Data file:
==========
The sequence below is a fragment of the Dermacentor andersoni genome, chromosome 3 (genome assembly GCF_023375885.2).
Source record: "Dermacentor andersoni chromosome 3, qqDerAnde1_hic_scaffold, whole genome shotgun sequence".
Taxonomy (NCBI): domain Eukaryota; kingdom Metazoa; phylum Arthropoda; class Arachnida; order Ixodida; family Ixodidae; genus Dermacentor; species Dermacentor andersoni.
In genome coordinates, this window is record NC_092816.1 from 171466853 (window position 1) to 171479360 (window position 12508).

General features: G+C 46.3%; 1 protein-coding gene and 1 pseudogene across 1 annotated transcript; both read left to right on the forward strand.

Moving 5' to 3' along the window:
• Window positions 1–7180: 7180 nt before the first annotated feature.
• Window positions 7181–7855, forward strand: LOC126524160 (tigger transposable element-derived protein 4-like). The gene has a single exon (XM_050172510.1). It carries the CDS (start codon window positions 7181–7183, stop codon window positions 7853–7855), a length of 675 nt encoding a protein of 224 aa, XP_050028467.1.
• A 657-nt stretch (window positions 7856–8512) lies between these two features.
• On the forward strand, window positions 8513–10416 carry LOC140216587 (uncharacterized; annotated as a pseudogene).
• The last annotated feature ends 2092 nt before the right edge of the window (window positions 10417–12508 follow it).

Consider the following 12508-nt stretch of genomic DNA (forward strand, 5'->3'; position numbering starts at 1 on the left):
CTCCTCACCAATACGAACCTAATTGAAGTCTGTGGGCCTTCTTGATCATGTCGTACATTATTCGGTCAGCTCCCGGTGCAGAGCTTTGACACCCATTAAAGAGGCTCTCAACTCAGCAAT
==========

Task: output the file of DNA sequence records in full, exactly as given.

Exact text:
The sequence below is a fragment of the Dermacentor andersoni genome, chromosome 3 (genome assembly GCF_023375885.2).
Source record: "Dermacentor andersoni chromosome 3, qqDerAnde1_hic_scaffold, whole genome shotgun sequence".
Taxonomy (NCBI): domain Eukaryota; kingdom Metazoa; phylum Arthropoda; class Arachnida; order Ixodida; family Ixodidae; genus Dermacentor; species Dermacentor andersoni.
In genome coordinates, this window is record NC_092816.1 from 171466853 (window position 1) to 171479360 (window position 12508).

General features: G+C 46.3%; 1 protein-coding gene and 1 pseudogene across 1 annotated transcript; both read left to right on the forward strand.

Moving 5' to 3' along the window:
• Window positions 1–7180: 7180 nt before the first annotated feature.
• Window positions 7181–7855, forward strand: LOC126524160 (tigger transposable element-derived protein 4-like). The gene has a single exon (XM_050172510.1). It carries the CDS (start codon window positions 7181–7183, stop codon window positions 7853–7855), a length of 675 nt encoding a protein of 224 aa, XP_050028467.1.
• A 657-nt stretch (window positions 7856–8512) lies between these two features.
• On the forward strand, window positions 8513–10416 carry LOC140216587 (uncharacterized; annotated as a pseudogene).
• The last annotated feature ends 2092 nt before the right edge of the window (window positions 10417–12508 follow it).

Consider the following 12508-nt stretch of genomic DNA (forward strand, 5'->3'; position numbering starts at 1 on the left):
CTCCTCACCAATACGAACCTAATTGAAGTCTGTGGGCCTTCTTGATCATGTCGTACATTATTCGGTCAGCTCCCGGTGCAGAGCTTTGACACCCATTAAAGAGGCTCTCAACTCAGCAAT